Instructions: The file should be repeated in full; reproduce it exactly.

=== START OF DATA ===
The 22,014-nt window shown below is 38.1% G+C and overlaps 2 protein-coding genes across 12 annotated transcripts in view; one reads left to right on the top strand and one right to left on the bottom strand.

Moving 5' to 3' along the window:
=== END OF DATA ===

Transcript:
The 22,014-nt window shown below is 38.1% G+C and overlaps 2 protein-coding genes across 12 annotated transcripts in view; one reads left to right on the top strand and one right to left on the bottom strand.

Moving 5' to 3' along the window: